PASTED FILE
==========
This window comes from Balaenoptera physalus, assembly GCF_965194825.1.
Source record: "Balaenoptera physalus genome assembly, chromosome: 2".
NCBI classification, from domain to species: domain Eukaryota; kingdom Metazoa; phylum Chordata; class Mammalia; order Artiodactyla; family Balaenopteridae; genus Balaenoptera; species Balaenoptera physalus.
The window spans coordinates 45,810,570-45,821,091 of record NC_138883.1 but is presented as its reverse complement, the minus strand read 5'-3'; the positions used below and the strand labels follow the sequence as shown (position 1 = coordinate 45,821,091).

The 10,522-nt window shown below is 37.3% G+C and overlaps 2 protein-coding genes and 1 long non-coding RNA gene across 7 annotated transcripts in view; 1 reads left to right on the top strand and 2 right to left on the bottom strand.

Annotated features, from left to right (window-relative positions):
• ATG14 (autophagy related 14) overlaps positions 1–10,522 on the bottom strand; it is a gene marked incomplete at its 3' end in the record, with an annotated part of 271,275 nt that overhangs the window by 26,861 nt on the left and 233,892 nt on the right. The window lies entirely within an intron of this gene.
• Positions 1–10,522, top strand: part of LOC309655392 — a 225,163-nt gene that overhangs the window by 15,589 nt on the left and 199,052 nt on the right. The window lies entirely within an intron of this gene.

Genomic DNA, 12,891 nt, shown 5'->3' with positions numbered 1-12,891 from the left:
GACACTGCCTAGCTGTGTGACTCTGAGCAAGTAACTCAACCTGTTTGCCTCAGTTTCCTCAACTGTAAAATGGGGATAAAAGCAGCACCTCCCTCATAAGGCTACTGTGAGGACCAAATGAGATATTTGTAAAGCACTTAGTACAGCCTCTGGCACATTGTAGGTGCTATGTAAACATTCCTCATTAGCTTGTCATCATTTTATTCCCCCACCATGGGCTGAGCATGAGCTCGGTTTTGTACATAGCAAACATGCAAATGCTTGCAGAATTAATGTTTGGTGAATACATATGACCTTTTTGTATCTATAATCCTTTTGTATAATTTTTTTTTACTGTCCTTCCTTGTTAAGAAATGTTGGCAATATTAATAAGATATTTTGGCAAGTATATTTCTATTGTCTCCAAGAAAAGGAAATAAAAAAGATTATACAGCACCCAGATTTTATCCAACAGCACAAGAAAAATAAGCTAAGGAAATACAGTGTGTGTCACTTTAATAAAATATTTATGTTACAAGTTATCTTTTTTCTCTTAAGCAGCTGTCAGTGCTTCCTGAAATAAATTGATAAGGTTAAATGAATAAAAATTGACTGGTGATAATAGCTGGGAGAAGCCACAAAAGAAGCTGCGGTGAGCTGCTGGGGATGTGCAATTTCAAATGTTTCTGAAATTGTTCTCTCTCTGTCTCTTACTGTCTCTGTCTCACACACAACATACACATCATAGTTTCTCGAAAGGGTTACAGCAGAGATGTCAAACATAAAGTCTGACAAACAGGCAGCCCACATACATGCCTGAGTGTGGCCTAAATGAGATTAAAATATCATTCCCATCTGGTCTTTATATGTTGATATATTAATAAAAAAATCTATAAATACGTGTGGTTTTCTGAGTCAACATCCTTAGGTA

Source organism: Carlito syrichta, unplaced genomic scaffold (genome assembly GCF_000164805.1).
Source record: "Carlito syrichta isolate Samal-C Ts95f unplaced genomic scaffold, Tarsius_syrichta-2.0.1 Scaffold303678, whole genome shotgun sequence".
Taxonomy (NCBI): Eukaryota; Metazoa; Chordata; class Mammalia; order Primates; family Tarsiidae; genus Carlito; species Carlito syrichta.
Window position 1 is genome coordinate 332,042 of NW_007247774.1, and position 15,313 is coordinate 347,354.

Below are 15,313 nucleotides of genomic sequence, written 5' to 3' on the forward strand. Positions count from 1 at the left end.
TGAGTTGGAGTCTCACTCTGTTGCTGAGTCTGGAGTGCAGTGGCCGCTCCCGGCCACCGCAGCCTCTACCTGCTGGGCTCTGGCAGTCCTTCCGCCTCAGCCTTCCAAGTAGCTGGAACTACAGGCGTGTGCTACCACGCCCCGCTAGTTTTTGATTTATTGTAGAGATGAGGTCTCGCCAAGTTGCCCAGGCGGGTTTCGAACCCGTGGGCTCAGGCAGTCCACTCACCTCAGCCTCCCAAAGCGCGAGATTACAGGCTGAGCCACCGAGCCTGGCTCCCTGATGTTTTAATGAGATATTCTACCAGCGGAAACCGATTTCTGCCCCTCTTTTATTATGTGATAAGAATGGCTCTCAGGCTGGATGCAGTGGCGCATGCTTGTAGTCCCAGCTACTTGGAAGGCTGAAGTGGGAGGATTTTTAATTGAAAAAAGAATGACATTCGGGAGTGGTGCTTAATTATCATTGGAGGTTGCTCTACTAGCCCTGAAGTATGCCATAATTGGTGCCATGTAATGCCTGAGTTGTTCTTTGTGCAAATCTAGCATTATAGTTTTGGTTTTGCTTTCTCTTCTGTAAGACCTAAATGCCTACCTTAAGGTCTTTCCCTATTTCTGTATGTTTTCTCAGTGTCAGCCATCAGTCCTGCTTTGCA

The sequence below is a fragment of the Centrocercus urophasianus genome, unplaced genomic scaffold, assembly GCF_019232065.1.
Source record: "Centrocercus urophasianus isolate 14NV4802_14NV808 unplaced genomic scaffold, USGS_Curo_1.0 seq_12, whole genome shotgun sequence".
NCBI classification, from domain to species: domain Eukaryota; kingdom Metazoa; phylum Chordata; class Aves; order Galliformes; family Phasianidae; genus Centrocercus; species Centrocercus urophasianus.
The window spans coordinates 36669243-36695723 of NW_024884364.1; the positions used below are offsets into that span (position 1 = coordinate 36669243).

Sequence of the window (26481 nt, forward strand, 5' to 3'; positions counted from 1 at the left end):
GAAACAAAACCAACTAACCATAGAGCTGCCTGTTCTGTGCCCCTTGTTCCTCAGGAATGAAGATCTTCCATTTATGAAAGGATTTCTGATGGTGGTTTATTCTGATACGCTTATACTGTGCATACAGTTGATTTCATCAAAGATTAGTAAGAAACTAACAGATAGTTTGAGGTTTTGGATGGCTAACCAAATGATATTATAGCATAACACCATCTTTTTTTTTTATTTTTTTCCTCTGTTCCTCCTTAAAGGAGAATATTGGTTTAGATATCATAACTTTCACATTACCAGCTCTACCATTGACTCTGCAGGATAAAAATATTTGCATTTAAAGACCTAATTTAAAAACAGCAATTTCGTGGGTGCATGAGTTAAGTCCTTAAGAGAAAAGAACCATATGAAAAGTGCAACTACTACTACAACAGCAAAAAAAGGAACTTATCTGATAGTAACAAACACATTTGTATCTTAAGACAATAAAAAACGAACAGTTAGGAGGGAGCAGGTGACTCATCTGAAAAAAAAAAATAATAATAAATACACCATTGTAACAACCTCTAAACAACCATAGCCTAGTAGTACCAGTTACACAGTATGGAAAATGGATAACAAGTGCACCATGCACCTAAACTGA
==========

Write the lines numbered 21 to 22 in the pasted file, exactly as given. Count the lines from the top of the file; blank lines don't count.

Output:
Sequence of the window (26481 nt, forward strand, 5' to 3'; positions counted from 1 at the left end):
GAAACAAAACCAACTAACCATAGAGCTGCCTGTTCTGTGCCCCTTGTTCCTCAGGAATGAAGATCTTCCATTTATGAAAGGATTTCTGATGGTGGTTTATTCTGATACGCTTATACTGTGCATACAGTTGATTTCATCAAAGATTAGTAAGAAACTAACAGATAGTTTGAGGTTTTGGATGGCTAACCAAATGATATTATAGCATAACACCATCTTTTTTTTTTATTTTTTTCCTCTGTTCCTCCTTAAAGGAGAATATTGGTTTAGATATCATAACTTTCACATTACCAGCTCTACCATTGACTCTGCAGGATAAAAATATTTGCATTTAAAGACCTAATTTAAAAACAGCAATTTCGTGGGTGCATGAGTTAAGTCCTTAAGAGAAAAGAACCATATGAAAAGTGCAACTACTACTACAACAGCAAAAAAAGGAACTTATCTGATAGTAACAAACACATTTGTATCTTAAGACAATAAAAAACGAACAGTTAGGAGGGAGCAGGTGACTCATCTGAAAAAAAAAAATAATAATAAATACACCATTGTAACAACCTCTAAACAACCATAGCCTAGTAGTACCAGTTACACAGTATGGAAAATGGATAACAAGTGCACCATGCACCTAAACTGA